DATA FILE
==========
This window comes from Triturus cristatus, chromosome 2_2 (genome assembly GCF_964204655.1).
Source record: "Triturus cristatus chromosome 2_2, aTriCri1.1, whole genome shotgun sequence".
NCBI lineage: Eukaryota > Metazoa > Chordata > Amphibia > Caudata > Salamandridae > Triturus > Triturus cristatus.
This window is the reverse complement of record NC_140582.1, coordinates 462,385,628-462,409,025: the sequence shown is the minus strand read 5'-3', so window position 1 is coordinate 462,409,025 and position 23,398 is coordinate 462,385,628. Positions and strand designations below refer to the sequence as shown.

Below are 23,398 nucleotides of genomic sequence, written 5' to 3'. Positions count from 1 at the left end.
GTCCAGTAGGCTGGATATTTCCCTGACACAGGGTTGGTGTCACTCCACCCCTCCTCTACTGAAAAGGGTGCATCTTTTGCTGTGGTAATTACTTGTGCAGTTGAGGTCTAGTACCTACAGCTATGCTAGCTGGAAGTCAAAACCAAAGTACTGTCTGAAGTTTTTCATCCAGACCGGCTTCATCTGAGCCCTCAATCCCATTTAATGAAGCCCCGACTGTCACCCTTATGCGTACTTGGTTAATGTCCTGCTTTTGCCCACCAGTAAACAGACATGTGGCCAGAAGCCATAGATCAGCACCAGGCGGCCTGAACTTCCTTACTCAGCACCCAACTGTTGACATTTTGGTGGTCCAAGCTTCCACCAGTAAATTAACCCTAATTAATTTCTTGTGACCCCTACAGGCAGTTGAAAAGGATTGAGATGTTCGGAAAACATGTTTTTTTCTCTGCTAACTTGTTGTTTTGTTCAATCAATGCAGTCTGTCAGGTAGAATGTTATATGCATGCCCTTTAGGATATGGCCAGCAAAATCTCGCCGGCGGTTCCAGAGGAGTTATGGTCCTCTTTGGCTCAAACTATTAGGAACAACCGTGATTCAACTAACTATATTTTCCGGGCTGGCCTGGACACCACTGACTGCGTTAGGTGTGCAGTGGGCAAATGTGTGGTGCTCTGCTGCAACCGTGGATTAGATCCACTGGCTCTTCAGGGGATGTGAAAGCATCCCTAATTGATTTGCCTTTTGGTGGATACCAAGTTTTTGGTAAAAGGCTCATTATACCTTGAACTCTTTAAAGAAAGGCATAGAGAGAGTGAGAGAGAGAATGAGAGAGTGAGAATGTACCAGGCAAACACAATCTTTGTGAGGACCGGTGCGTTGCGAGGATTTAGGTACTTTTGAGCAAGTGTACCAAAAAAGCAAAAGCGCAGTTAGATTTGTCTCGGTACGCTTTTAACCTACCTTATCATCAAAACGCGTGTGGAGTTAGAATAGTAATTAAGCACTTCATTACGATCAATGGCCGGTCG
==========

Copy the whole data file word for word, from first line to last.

This window comes from Triturus cristatus, chromosome 2_2 (genome assembly GCF_964204655.1).
Source record: "Triturus cristatus chromosome 2_2, aTriCri1.1, whole genome shotgun sequence".
NCBI lineage: Eukaryota > Metazoa > Chordata > Amphibia > Caudata > Salamandridae > Triturus > Triturus cristatus.
This window is the reverse complement of record NC_140582.1, coordinates 462,385,628-462,409,025: the sequence shown is the minus strand read 5'-3', so window position 1 is coordinate 462,409,025 and position 23,398 is coordinate 462,385,628. Positions and strand designations below refer to the sequence as shown.

Below are 23,398 nucleotides of genomic sequence, written 5' to 3'. Positions count from 1 at the left end.
GTCCAGTAGGCTGGATATTTCCCTGACACAGGGTTGGTGTCACTCCACCCCTCCTCTACTGAAAAGGGTGCATCTTTTGCTGTGGTAATTACTTGTGCAGTTGAGGTCTAGTACCTACAGCTATGCTAGCTGGAAGTCAAAACCAAAGTACTGTCTGAAGTTTTTCATCCAGACCGGCTTCATCTGAGCCCTCAATCCCATTTAATGAAGCCCCGACTGTCACCCTTATGCGTACTTGGTTAATGTCCTGCTTTTGCCCACCAGTAAACAGACATGTGGCCAGAAGCCATAGATCAGCACCAGGCGGCCTGAACTTCCTTACTCAGCACCCAACTGTTGACATTTTGGTGGTCCAAGCTTCCACCAGTAAATTAACCCTAATTAATTTCTTGTGACCCCTACAGGCAGTTGAAAAGGATTGAGATGTTCGGAAAACATGTTTTTTTCTCTGCTAACTTGTTGTTTTGTTCAATCAATGCAGTCTGTCAGGTAGAATGTTATATGCATGCCCTTTAGGATATGGCCAGCAAAATCTCGCCGGCGGTTCCAGAGGAGTTATGGTCCTCTTTGGCTCAAACTATTAGGAACAACCGTGATTCAACTAACTATATTTTCCGGGCTGGCCTGGACACCACTGACTGCGTTAGGTGTGCAGTGGGCAAATGTGTGGTGCTCTGCTGCAACCGTGGATTAGATCCACTGGCTCTTCAGGGGATGTGAAAGCATCCCTAATTGATTTGCCTTTTGGTGGATACCAAGTTTTTGGTAAAAGGCTCATTATACCTTGAACTCTTTAAAGAAAGGCATAGAGAGAGTGAGAGAGAGAATGAGAGAGTGAGAATGTACCAGGCAAACACAATCTTTGTGAGGACCGGTGCGTTGCGAGGATTTAGGTACTTTTGAGCAAGTGTACCAAAAAAGCAAAAGCGCAGTTAGATTTGTCTCGGTACGCTTTTAACCTACCTTATCATCAAAACGCGTGTGGAGTTAGAATAGTAATTAAGCACTTCATTACGATCAATGGCCGGTCG